To construct any ballot requires rating more players than on the ballot. To vote 15 guys correctly probably requires rating 30. To vote 25 guys requires rating 40. And the real time-consuming part in voting, for me at least, is comparing each guy to the guys above and below him, considering if there are unsual factors that might lead me to change the order. That task scales up with the length of the ballot.
The only way a longer ballot does not become more time-consuming is if you create a formula, plug in numbers, and the formula spits out a list of players. If you vote that way - and I know many of the HoM electorate did- then it doesn't matter how long the ballot is because you just copy-paste a longer list from your spreadsheet, and all the time is invested upfront when developing/tweaking the system.

This project has stalled for 4 years because it did not have leadership. We couldn't get threads opened. That is a fact. Whether the idea is compelling or not remains to be seen.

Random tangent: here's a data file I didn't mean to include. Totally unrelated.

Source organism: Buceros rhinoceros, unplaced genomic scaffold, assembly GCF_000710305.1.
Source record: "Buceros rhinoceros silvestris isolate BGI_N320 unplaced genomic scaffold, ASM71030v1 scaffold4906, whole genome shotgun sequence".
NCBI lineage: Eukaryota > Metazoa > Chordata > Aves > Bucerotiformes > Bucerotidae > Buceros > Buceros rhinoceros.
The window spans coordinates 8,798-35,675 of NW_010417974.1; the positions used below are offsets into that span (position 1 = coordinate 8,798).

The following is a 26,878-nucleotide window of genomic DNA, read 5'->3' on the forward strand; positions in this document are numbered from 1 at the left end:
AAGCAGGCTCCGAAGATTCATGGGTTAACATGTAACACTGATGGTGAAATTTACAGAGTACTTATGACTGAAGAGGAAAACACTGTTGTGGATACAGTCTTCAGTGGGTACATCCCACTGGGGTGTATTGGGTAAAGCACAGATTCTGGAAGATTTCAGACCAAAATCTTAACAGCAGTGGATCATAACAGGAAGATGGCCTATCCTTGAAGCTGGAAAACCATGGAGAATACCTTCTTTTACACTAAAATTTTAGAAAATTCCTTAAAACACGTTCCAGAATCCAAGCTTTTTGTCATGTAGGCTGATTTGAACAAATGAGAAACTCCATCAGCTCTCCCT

Why did the project not have leadership for 4 years? Its a bit chicken-egg, but you don't think if there was some pressing project that people were chomping at the bit to vote on, that there would have been more momentum to reestablish leadership and get things moving? There's an element of DanG's "build it and they will come" here - in this case "start the project and we'll see if its compelling". Shouldn't we be trying to craft a project that is as compelling as possible?
   80. Best Dressed Chicken in Town Posted: April 29, 2011 at 06:22 PM (#3813237)
And if we have a 15-man ballot we won’t be accurate (or even reflect) [Wynn's] standing in 1967, 1970 and 1975.

That's not quite right. The MLB MVP is a 10-man ballot, and usually ends up with about 25-30 players getting votes. If you have a 15-man ballot, you could end up with 40 players getting votes (and therefore, able to be ranked). (Of course, this depends on the number of voters involved.)
   81. DanG Posted: April 29, 2011 at 06:34 PM (#3813257)
you could end up with 40 players getting votes (and therefore, able to be ranked).